The average Spanish salary is 1,640 per month, 0.4% up on the previous year, a small nominal increase which reverses the downward trend of the previous two years. This is the conclusion reached by the IV Adecco Annual Salary Review, prepared by Adecco in conjunction with the researchers at Barceló y Asociados, which analyses average Spanish remuneration compared to the EU in general and the euro zone in particular.
The ordinary gross average salary in the 28 Member States of the European Union is 1,995 euros per month. This makes Spanish remuneration 17.8% lower; or, put another way, there is a difference of 355 euros per month.
Despite being below the average European salary, Spain finds itself in a “mid-table” position: there are 15 countries whose salaries are lower than those in Spain, while those working in the remaining 12 Member States earn more than their Spanish counterparts.
The 28 Member States can be broken down into three groups, based on the level of their average monthly salary:
The above data show that there are countries within the EU whose average salary is 10 times more than that of other Member States. In terms of comparisons, the biggest average salary difference is between Denmark and Bulgaria, which are separated by a chasm, rather than a gap, of 3192 euros per month.
If we restrict ourselves to the 19 countries in the euro zone, the differences are slightly less marked. Thus, the average salary in Luxembourg, where workers are the best paid in the euro zone, is almost six times higher than that being paid in Lithuania, which is the lowest in the area.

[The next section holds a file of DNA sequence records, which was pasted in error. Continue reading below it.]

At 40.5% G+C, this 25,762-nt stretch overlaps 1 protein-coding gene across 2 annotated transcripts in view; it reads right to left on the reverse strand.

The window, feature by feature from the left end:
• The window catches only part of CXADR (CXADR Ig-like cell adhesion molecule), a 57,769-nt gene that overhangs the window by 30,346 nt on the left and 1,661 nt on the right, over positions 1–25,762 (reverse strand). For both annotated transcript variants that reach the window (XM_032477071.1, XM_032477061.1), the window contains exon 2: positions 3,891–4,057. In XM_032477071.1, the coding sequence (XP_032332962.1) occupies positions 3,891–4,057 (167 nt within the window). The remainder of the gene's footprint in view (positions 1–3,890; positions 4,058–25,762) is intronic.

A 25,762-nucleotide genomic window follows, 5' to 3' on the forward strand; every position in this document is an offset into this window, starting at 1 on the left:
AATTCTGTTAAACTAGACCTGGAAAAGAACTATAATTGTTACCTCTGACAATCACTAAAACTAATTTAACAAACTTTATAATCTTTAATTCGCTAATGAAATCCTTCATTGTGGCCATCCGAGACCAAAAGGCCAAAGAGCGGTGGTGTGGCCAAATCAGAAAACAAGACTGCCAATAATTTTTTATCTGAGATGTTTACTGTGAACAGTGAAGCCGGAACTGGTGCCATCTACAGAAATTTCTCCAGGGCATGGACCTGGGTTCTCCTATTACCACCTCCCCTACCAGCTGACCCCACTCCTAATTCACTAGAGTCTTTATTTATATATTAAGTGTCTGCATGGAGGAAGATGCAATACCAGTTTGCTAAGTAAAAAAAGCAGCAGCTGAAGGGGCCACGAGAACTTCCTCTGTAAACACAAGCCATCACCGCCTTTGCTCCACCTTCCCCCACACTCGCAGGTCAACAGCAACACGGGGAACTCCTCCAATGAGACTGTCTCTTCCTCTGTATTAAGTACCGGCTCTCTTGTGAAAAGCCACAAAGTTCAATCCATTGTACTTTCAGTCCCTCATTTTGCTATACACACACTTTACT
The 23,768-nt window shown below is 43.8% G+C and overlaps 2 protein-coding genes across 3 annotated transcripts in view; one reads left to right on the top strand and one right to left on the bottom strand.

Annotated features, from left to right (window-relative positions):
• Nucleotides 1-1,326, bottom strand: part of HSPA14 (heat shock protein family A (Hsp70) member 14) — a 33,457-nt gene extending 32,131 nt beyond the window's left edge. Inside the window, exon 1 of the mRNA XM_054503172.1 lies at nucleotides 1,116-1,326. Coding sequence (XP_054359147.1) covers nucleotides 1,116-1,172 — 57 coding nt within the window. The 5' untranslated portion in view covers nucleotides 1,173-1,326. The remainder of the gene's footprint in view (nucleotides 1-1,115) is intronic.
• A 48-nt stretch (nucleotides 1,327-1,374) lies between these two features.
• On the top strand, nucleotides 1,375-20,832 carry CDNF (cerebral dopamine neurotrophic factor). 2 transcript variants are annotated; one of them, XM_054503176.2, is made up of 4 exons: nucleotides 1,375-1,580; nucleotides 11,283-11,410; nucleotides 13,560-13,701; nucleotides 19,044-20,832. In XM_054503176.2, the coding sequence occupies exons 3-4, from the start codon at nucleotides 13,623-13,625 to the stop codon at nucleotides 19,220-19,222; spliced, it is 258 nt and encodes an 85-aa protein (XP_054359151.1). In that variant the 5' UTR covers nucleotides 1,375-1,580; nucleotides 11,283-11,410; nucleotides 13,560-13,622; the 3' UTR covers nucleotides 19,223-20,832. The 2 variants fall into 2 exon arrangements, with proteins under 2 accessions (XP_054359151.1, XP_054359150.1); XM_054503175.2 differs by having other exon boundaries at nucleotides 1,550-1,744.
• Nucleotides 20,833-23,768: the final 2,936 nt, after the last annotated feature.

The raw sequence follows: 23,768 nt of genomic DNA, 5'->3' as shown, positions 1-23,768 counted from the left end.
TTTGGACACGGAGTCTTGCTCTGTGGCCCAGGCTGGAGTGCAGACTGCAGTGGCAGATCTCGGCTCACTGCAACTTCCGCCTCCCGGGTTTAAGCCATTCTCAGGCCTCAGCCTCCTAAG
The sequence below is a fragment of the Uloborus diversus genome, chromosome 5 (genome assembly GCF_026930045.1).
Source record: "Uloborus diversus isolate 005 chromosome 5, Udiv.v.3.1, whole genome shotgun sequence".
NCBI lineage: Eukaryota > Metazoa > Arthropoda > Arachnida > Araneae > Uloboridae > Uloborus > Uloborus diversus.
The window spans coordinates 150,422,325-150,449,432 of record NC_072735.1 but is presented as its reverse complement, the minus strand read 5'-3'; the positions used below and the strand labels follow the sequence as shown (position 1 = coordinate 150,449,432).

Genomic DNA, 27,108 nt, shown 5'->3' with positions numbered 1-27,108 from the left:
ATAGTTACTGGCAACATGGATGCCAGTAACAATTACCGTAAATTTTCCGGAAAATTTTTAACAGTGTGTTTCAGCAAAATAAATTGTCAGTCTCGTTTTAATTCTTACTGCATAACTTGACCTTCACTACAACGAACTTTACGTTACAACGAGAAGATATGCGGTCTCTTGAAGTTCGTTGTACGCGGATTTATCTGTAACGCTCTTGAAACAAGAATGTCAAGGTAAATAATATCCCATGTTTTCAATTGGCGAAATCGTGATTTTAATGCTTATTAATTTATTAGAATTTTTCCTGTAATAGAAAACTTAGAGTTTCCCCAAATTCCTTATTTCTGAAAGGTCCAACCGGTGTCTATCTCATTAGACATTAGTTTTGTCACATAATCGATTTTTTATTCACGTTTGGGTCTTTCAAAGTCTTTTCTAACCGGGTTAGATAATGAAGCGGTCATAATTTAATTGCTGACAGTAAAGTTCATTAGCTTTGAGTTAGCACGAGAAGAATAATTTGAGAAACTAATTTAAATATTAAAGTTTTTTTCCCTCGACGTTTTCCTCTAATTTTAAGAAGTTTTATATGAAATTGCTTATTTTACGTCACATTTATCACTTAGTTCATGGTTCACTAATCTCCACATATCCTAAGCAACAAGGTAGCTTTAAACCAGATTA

With respect to Spain, the salary gap compared to Germany is 875 euros per month, while the comparison with the United Kingdom is more unfavourable, since the difference is 1,102 euros per month.
By contrast, the picture is brighter when Spain is compared to France, although average salaries are still 615 euros per month higher in Spain’s neighbour.
Nevertheless, salaries in Spain are very attractive for those living in fifteen EU countries. The most extreme examples can be found in comparisons between Spain on the one hand and Bulgaria and Rumania on the other. Thus, the average Bulgarian worker is paid in one year what his/her Spanish counterpart receives in less than three months. And to earn the same as the average Romanian worker in a year, a Spanish worker needs to work just three and a half months.